Is your child having trouble sleeping? Lots of young children find it difficult to settle down and fall asleep, so they often wake up during the night and wake up their parents.


A study done at Northwestern University Medical Center shows that children aged 2 to 5 who sleep less at night have bigger chances of having behavioral problems during the day.


Why do sleep issues occur in toddlers and preschoolers?

In this modern era, more and more people are having sleep issues, and sadly that’s the case with children, too. We live in a modern world, surrounded by digital devices from the moment we wake up to the moment we go to sleep, and in most cases, while we’re sleeping too.

A lot of us have at least one digital device in the room we’re sleeping in. A recent study shows that
more than 125,000 kids are affected by electronic devices kept in their bedrooms, whether switched on or off.

Some of the devices that have a negative impact on sleep and should be kept out of the bedroom are:

  • baby monitors
  • digital alarm clocks
  • tablets
  • computers
  • cell phones
  • fluorescent light bulbs.

How much sleep do toddlers and preschoolers need?

Most toddlers (children aged 1 to 3) need between 11 and 14 hours of sleep over a 24-hour period. Toddlers’ sleep is usually split between nighttime and daytime sleep. However, it’s best if you experiment and see what works the best for your child. Usually, when toddlers reach 18 months, their daytime naps will decrease to once a day lasting between one to three hours.

Sleep is very important with preschool kids because it helps them grow strong, healthy, and ready for school. Most preschoolers (children aged 3 to 5) need between 11 and 13 hours of sleep over a 24-hour period. Some older kids might not even need a daytime nap.


Types of sleep problems in children

Sleep problems are classified into two major categories.

The first category of sleep disorders is called dyssomnias and include:

  • Sleep-onset difficulties
  • Limit-setting sleep disorder
  • Inadequate sleep hygiene
  • Insufficient sleep syndrome
  • Snoring
  • Obstructive sleep apnea (OSA occurs in at least 2% to 3% of children)


The second category of sleep disorders is called parasomnias and include:

  • Sleepwalking
  • Night terrors
  • Nightmares
  • Rhythmic movement disorder, such as head banging or rocking.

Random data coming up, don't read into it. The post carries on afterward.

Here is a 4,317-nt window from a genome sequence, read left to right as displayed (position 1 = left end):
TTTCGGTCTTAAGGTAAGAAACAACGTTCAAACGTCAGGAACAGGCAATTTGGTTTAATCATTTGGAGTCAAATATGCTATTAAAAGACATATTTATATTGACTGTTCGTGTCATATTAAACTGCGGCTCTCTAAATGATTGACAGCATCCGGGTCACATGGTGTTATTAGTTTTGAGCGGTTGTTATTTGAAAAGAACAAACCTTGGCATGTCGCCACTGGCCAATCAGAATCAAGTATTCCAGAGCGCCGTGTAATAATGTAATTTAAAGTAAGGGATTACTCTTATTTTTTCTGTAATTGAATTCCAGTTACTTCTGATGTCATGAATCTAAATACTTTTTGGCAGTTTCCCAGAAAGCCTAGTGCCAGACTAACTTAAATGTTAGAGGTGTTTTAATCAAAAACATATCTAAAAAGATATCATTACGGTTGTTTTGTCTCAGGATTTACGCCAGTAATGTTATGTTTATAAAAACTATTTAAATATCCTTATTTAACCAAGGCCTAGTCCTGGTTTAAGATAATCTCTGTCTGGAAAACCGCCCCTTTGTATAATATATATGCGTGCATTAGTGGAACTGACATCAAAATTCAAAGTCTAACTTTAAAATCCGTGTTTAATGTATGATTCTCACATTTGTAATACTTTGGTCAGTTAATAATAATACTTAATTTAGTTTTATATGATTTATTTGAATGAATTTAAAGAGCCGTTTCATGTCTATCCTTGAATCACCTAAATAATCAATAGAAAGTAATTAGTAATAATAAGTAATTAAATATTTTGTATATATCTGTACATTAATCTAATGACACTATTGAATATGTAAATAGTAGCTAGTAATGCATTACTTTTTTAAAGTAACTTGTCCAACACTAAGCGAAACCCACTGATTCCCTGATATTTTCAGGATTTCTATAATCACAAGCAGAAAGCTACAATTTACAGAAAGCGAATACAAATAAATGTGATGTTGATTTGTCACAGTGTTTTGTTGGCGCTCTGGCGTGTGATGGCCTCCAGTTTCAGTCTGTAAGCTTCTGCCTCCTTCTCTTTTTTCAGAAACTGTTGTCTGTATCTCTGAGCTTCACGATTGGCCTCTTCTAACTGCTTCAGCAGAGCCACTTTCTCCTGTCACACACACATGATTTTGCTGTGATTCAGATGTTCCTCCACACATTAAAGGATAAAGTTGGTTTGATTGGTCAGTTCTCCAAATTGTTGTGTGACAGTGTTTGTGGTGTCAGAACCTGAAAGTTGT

Nightmares are very common in children. In fact, more than 50% of young children have severe nightmares that cause them to wake up their parents. There are different ways of stopping nightmares from occurring, and one of them is getting a sleep gadget that is made especially for curing nightmares.


How can I help my toddler or preschooler sleep better?

There are a number of ways that can help you establish a perfect bedtime routine to make sure that your child gets enough sleep for their age.

  • Stick to the same bedtime and wake-up time every day. Also, make sure that naps aren’t too late in the day and that they aren’t too brief.
  • Maintain a consistent bedtime routine that starts at least 30 minutes before going to bed. Come up with calming and enjoyable activities, such as taking a bath or reading a bedtime story that will calm down your child.
  • Make sure that the sleep environment is dark, cool, and comfortable for sleeping. It’s fine to have a night light or an area light on the minimum.
  • Limit food and drinks before bedtime.
  • Don’t let your child use electronic devices 30 minutes to an hour before going to bed.

Bottom Line

Just like us, children can have trouble sleeping. Try to find a routine that helps your child have better sleep quality and gets enough sleep. Also, if your child is having a nightmare and keeps waking up try to calm it down and feel safe.



Ooly – More sleep for the whole family.
Put an end to your child’s bedtime battles, nighttime awakenings, and early morning wake-ups.

Visit our website




Author: Mira Rakicevic

Before I started working as a sleep expert, I always envied people who were passionate about their jobs. Now I finally have an opportunity to do something I truly enjoy, and no, I can’t sleep at work! 🙂 For me, it’s definitely as good as it gets—as I spend a considerable amount of time lying down on various mattresses. Apart from testing sleeping products, I do thorough research and inspect every little bit about both the company and their product before I prepare a review to help guide you to your ideal sleeping situation. Plus, I work tightly with other sleep experts and medical writers to provide you with valuable information and helpful advice about sleep.